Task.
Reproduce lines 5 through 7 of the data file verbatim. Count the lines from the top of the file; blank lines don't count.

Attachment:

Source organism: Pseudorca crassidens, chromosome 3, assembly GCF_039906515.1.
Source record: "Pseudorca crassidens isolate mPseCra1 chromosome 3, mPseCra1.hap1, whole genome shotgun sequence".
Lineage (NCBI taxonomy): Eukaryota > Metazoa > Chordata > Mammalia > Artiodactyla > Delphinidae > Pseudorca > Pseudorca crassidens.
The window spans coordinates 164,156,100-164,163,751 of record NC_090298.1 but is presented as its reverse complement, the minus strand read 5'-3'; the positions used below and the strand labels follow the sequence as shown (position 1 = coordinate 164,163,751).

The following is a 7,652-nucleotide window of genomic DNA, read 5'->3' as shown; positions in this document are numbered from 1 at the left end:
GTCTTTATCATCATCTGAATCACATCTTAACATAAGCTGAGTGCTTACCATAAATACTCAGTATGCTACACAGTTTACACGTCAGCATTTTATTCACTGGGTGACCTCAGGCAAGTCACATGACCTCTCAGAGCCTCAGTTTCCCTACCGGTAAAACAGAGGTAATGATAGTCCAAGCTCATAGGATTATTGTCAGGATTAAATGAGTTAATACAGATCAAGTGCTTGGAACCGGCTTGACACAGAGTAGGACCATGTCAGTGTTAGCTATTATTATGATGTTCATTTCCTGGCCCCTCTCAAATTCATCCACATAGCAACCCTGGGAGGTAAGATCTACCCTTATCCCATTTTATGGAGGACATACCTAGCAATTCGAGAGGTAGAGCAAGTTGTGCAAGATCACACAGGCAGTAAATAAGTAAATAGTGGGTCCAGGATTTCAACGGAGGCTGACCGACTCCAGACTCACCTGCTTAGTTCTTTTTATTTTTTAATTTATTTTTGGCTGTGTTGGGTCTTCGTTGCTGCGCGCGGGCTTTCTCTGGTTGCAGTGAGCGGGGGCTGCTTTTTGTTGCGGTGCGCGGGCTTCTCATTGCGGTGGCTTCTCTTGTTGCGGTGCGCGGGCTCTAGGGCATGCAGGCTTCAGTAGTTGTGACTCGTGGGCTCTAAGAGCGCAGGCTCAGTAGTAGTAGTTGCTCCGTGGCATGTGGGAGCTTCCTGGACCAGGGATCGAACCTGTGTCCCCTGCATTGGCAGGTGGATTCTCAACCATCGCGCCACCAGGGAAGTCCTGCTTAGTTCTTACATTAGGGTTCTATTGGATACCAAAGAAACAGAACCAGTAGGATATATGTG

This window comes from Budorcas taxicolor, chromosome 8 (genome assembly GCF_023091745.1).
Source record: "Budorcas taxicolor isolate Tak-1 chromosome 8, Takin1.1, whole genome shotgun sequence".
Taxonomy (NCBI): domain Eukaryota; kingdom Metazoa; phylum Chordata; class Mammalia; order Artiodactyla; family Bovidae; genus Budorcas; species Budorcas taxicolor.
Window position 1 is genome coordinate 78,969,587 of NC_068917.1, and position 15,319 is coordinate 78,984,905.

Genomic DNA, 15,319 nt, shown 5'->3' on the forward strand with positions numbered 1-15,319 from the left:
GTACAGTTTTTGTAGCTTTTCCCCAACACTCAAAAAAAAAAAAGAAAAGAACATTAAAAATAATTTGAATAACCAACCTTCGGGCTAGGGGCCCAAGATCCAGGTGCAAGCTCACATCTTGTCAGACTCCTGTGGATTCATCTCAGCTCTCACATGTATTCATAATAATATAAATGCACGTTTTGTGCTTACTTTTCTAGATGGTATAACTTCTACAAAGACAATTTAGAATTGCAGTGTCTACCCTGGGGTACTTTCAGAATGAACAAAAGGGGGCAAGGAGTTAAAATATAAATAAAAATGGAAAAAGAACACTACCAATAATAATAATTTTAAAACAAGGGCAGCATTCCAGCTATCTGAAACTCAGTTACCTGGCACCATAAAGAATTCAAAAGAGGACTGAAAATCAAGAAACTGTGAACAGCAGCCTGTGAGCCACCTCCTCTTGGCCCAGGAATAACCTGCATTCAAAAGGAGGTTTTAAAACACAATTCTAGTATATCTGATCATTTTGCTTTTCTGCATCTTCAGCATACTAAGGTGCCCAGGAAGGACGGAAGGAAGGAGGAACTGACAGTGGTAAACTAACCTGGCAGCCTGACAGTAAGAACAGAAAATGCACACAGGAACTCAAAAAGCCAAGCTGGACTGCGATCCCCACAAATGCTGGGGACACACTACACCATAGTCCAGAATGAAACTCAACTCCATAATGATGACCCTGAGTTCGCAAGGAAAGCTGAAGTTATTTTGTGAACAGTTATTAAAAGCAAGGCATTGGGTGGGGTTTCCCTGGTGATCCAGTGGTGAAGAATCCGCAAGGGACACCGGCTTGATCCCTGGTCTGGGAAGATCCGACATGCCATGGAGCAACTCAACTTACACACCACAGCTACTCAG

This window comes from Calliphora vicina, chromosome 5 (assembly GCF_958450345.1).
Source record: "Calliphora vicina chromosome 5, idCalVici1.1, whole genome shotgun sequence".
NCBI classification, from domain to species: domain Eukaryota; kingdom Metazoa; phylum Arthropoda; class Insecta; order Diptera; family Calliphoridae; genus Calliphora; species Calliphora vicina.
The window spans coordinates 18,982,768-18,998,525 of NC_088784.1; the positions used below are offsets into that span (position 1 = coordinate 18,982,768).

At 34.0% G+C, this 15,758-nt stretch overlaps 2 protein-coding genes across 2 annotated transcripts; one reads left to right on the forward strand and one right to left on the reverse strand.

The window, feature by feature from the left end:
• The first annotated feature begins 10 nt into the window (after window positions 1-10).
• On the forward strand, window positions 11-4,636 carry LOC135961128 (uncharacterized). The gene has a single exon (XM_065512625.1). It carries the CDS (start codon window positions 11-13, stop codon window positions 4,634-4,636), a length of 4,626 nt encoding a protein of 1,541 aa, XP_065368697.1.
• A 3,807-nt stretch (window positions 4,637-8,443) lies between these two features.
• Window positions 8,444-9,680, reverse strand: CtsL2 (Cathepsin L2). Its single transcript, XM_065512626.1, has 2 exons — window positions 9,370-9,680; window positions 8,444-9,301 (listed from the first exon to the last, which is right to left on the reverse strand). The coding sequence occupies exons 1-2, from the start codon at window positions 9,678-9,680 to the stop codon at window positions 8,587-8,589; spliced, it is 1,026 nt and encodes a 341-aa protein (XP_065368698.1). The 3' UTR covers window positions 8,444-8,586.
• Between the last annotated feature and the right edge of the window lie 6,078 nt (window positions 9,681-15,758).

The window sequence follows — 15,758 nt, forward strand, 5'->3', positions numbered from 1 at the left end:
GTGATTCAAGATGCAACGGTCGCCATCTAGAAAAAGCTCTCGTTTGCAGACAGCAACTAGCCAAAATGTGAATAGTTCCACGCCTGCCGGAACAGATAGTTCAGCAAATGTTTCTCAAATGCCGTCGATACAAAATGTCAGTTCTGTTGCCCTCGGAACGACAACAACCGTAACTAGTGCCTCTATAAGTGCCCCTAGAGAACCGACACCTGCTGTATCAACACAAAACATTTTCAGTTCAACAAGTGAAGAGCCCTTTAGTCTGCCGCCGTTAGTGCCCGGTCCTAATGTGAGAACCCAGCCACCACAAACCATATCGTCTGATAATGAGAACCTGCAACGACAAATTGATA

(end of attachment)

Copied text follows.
The following is a 7,652-nucleotide window of genomic DNA, read 5'->3' as shown; positions in this document are numbered from 1 at the left end:
GTCTTTATCATCATCTGAATCACATCTTAACATAAGCTGAGTGCTTACCATAAATACTCAGTATGCTACACAGTTTACACGTCAGCATTTTATTCACTGGGTGACCTCAGGCAAGTCACATGACCTCTCAGAGCCTCAGTTTCCCTACCGGTAAAACAGAGGTAATGATAGTCCAAGCTCATAGGATTATTGTCAGGATTAAATGAGTTAATACAGATCAAGTGCTTGGAACCGGCTTGACACAGAGTAGGACCATGTCAGTGTTAGCTATTATTATGATGTTCATTTCCTGGCCCCTCTCAAATTCATCCACATAGCAACCCTGGGAGGTAAGATCTACCCTTATCCCATTTTATGGAGGACATACCTAGCAATTCGAGAGGTAGAGCAAGTTGTGCAAGATCACACAGGCAGTAAATAAGTAAATAGTGGGTCCAGGATTTCAACGGAGGCTGACCGACTCCAGACTCACCTGCTTAGTTCTTTTTATTTTTTAATTTATTTTTGGCTGTGTTGGGTCTTCGTTGCTGCGCGCGGGCTTTCTCTGGTTGCAGTGAGCGGGGGCTGCTTTTTGTTGCGGTGCGCGGGCTTCTCATTGCGGTGGCTTCTCTTGTTGCGGTGCGCGGGCTCTAGGGCATGCAGGCTTCAGTAGTTGTGACTCGTGGGCTCTAAGAGCGCAGGCTCAGTAGTAGTAGTTGCTCCGTGGCATGTGGGAGCTTCCTGGACCAGGGATCGAACCTGTGTCCCCTGCATTGGCAGGTGGATTCTCAACCATCGCGCCACCAGGGAAGTCCTGCTTAGTTCTTACATTAGGGTTCTATTGGATACCAAAGAAACAGAACCAGTAGGATATATGTG

This window comes from Budorcas taxicolor, chromosome 8 (genome assembly GCF_023091745.1).